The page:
Fresh or frozen fruit is possibly the best kind of low-calorie topping for your porridge. For a fast fix, try slicing a banana on top or grating some apple [7]. 

When you have extra time, why not cook the fruit in your porridge? Doing it this way makes for a mouthful of flavour with every bite. Frozen berries work great, as does a ripe pear when they’re in season [9].

One of the reasons we love fruits as a topping is that even though they contain natural sugars, they are also high in fibre — which means your body will absorb those sugars slowly, preventing spikes in blood sugar [10]. 

Mix it up with nuts and spices

Maybe you’re bored with the creamy consistency of porridge or you’re looking for a less sweet flavour. In this case, nuts and spices work best.

Chopped nuts like almonds, hazelnuts, and macadamias are perfect for adding a bit of texture. While low-calorie spices like nutmeg, cinnamon, and ginger can cut through the sweetness of your dish [7][9].

Try some natural sweetness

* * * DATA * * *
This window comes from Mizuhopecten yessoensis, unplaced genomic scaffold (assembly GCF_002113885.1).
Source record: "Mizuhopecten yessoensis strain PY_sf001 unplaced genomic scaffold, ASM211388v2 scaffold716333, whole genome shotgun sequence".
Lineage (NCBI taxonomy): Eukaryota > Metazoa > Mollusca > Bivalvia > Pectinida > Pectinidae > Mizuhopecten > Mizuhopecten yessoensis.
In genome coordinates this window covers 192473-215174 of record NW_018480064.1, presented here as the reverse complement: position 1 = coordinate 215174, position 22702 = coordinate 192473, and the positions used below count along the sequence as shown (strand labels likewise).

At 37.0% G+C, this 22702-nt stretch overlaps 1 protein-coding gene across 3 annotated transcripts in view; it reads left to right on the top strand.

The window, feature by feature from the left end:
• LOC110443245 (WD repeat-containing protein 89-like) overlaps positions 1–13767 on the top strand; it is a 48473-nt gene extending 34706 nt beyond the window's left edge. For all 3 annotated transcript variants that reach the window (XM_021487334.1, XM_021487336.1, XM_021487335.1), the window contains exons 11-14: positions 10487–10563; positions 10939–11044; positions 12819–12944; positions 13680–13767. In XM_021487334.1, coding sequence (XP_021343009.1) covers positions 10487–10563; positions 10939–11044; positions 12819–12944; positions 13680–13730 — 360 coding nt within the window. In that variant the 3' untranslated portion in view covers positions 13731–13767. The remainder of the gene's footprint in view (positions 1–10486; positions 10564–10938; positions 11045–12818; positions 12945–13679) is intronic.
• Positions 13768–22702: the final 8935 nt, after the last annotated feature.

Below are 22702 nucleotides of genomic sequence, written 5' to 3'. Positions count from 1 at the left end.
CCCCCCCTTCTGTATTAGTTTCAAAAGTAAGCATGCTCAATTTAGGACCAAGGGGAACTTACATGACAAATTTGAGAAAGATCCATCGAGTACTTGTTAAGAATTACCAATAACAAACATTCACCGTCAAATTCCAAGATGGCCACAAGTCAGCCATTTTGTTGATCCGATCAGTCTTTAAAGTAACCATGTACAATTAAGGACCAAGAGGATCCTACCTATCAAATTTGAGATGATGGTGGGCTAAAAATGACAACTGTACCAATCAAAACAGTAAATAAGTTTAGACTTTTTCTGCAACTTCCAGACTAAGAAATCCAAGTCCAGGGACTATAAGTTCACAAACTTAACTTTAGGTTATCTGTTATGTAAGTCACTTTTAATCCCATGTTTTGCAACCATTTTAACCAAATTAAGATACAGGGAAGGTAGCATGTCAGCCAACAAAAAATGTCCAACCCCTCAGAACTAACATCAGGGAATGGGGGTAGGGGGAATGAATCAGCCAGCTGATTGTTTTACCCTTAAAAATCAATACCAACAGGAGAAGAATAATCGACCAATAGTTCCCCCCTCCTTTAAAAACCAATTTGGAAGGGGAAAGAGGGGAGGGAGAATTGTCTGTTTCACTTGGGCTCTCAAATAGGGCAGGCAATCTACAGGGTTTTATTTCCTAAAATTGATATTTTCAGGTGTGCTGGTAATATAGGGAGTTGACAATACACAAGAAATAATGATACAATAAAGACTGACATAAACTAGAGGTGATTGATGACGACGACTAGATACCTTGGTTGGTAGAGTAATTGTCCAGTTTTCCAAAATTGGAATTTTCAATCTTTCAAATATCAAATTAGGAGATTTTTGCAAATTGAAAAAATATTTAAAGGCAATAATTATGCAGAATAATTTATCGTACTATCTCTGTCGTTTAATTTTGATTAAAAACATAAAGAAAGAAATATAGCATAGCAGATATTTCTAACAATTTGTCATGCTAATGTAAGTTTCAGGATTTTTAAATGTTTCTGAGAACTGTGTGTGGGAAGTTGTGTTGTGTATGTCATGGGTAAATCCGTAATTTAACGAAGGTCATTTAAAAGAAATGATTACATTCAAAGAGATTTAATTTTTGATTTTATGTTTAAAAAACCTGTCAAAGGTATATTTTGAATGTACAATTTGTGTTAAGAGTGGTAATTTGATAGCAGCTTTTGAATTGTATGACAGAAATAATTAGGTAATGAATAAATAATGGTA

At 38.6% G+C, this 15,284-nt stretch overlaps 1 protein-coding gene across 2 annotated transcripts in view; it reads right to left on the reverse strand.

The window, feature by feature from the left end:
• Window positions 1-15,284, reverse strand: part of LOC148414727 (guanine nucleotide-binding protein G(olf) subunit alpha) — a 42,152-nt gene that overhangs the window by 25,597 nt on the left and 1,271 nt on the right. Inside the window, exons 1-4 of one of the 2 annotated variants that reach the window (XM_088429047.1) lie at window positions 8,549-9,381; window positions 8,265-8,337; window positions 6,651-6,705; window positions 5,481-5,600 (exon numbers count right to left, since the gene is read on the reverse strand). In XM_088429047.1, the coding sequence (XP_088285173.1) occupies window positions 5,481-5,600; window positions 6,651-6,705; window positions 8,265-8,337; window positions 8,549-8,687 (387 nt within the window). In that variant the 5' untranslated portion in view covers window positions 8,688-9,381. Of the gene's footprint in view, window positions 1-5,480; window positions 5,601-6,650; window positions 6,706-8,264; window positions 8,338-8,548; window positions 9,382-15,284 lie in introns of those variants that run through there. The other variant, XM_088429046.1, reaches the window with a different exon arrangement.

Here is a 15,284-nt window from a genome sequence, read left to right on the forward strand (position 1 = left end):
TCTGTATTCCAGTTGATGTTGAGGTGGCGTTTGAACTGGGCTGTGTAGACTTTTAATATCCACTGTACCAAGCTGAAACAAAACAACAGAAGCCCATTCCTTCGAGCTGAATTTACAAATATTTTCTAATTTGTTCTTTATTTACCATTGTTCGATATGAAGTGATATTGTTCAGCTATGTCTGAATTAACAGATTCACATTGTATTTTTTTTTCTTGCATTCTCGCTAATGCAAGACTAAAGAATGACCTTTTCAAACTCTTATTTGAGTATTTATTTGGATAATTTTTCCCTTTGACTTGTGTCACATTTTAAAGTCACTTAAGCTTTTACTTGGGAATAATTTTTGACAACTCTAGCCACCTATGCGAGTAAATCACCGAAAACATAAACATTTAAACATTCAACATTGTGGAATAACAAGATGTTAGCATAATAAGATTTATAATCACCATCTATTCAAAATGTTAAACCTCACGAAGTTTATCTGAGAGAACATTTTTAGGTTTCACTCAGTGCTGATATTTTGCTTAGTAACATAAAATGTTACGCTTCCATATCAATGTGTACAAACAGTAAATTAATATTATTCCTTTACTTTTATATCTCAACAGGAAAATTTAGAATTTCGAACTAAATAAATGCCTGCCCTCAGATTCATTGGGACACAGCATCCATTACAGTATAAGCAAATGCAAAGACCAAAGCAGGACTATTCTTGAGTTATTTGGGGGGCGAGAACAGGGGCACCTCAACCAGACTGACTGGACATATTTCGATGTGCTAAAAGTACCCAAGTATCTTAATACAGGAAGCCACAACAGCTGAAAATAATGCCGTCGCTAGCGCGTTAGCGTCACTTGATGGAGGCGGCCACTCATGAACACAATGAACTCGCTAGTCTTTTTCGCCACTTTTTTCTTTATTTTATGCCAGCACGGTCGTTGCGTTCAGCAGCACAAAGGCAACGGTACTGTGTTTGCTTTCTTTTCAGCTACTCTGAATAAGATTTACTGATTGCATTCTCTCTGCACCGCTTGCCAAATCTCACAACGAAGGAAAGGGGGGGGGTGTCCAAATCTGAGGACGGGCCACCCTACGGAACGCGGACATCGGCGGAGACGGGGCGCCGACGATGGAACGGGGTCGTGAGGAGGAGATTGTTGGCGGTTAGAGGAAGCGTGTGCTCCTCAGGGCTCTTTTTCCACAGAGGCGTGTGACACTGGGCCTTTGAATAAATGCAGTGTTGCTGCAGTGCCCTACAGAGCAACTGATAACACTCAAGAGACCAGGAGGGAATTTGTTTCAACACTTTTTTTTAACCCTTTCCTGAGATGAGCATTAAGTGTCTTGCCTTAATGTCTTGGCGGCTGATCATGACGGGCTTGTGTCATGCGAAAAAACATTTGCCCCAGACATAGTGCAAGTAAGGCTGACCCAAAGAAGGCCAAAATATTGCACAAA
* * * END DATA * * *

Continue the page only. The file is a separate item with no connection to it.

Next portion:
Honey and maple syrup are both lower in calories and slightly better for you than pure sugar, so we suggest adding these to porridge if you have a sweet tooth [10].

Maple syrup is lower in glucose than sugar, so it won’t push your blood sugar as high. It also contains other nutrients like magnesium, calcium, and potassium.

Honey is known for its antibacterial and antioxidant properties; which is why we love to use it for soothing a sore throat. With a bit of calcium, vitamin C, and zinc — it’s not a bad addition to your porridge bowl either.

Get inspired by your favourite desserts

Porridge is commonly eaten for breakfast, but that doesn’t mean it’s a morning-only meal. It can make a great snack for the middle of the day or even an after-dinner dessert, with the right flavourings.

For example, you can whip up a bowl of carrot cake porridge using grated carrot, vanilla, cinnamon, and ginger. It will have most of the same flavour as your favourite dessert, but fewer calories with no butter, sugar or frosting [9].